The Woman in Black (UK Tour) Review



David Acton – Arthur Kipps
Matthew Spencer – The Actor

Date: Saturday 29th April 2017 (2:30pm)

Venue: Theatre Royal, Newcastle

The Woman in Black is a long running successful play, which is into its 27th year of being performed. It has constant cast changes to really keep it sharp and new. Something I found very impressive with the play is that it only has the two actors in it (who speak) and that is such a difficult task really. But the way the story is told and played out is very impressive, it makes you think and wonder about everything that is going on. With a twist at the end to really finish things off. I was expecting it to be very scary and jumpy, but I didn’t actually fall for any of the tricks. Some of the moments are very loud and that certainly had a huge impact on the audience.

I wasn’t really expecting the story to be done in the manner it is, while I knew a little bit about the show (I saw the film years ago too) I had no idea that they were acting it out, in terms of we have the real Arthur Kipps who wanted to tell his story and then an actor playing the part. An actor whose name we are never told, he wants to show that it can be a drama and a way for Arthur to really tell his story.

Lots of tricks are used on stage to try to frighten the audience, although I was expecting more constant things. But it builds up the tension very well at times and you are just waiting for the next thing to happen. It certainly has to be a very tricky production to do with the audience being able to see the whole stage. When will you see the woman in black? How often will you see her? Those are certainly the questions you begin to have in the build up as the first act does not really attempt to scare too much at all, it really builds the suspense up for something to happen. The best thing is though that you don’t really know what exactly it is built up to!

A rather surprising thing is that it does actually have some lighter moments and mixes in some comedy with the situations. Especially with the ways they are acting out some of the scenes in the rehearsal, the dog springs to my mind as well as the horse and carriage. But I think you need that type of lighthearted moments as it makes it all feel more real.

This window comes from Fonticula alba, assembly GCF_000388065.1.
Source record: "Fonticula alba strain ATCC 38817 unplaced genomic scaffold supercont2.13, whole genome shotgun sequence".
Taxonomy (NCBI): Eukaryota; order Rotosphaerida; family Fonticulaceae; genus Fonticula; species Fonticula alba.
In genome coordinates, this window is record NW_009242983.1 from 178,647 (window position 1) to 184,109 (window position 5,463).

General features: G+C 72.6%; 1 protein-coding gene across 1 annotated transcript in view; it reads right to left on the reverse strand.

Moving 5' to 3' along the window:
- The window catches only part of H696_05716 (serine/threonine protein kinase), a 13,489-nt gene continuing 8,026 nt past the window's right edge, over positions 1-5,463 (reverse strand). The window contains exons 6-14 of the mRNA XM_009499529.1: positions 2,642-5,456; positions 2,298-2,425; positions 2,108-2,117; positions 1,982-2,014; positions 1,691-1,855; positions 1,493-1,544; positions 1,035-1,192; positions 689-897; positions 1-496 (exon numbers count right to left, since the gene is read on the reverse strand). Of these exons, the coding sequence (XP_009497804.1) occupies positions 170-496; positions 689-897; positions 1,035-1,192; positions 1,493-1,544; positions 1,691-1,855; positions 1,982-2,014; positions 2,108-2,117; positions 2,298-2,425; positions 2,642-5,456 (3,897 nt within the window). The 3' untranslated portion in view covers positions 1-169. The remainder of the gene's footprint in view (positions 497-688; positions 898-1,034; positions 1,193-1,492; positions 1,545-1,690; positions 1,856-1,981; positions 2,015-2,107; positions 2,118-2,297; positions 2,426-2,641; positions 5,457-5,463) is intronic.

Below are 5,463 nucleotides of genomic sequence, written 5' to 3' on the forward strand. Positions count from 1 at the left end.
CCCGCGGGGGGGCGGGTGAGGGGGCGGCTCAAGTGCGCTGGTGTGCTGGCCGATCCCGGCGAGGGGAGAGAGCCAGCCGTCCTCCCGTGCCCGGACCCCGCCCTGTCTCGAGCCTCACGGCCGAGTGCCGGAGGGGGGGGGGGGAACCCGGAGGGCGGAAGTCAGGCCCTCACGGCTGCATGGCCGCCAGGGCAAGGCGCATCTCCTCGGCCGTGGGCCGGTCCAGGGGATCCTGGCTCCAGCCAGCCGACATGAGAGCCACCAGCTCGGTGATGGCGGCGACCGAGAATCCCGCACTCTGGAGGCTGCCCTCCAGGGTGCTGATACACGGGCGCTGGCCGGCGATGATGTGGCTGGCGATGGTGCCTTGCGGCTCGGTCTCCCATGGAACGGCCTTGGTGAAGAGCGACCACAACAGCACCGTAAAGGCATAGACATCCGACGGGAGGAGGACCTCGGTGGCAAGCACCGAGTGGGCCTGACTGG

I bought the ticket very last-minute just a few hours before the performance and managed to get a fantastic seat in the front row of the Grand Circle on the end of the row. This meant I had an incredible view of the whole stage, something that was such a good idea for a play set up like this. I could see everything happening and going on. Which got me thinking that maybe I should at times get seats in the Grand or Royal Circle in Theatre’s instead of just sticking to the stalls.

The Woman in Black has a few dates left on it’s UK Tour and still booking in the West End  currently until March 2018.


10 thoughts on “The Woman in Black (UK Tour) Review

  1. Good review – brought back some memories! 😊

    I saw this myself when it came to Norwich on tour last year – i liked the changes to the story and structure from the book and film and the audience reactions really added to the atmosphere!

    Liked by 1 person

    • I always wonder when a stage show has been running for 20-30 years how much that has changed and evolved over the years. In all honesty I couldn’t really remember much about the film, which was probably a good thing!

      Liked by 1 person

  2. Glad you enjoyed it. I have been on the verge of seeing it in the West End for some time but not yet. Agree with you that the front row in the Circle can be just as good if not better than the Stalls. My last 2 theatre visits have been in the Circle.

    Liked by 1 person

    • It was a little strange in terms of I was expecting to jump loads, I guess I am not really a jumpy nervous person haha.

      You have to be careful with some Upper Circle seats though as can have awful views.


    • Yeah the sound in the Theatre was extremely loud, but you could sense when something was going to happen. Although I did sit on edge for most of the first act waiting for something to happen.


Leave a Reply

Fill in your details below or click an icon to log in: Logo

You are commenting using your account. Log Out /  Change )

Google photo

You are commenting using your Google account. Log Out /  Change )

Twitter picture

You are commenting using your Twitter account. Log Out /  Change )

Facebook photo

You are commenting using your Facebook account. Log Out /  Change )

Connecting to %s

This site uses Akismet to reduce spam. Learn how your comment data is processed.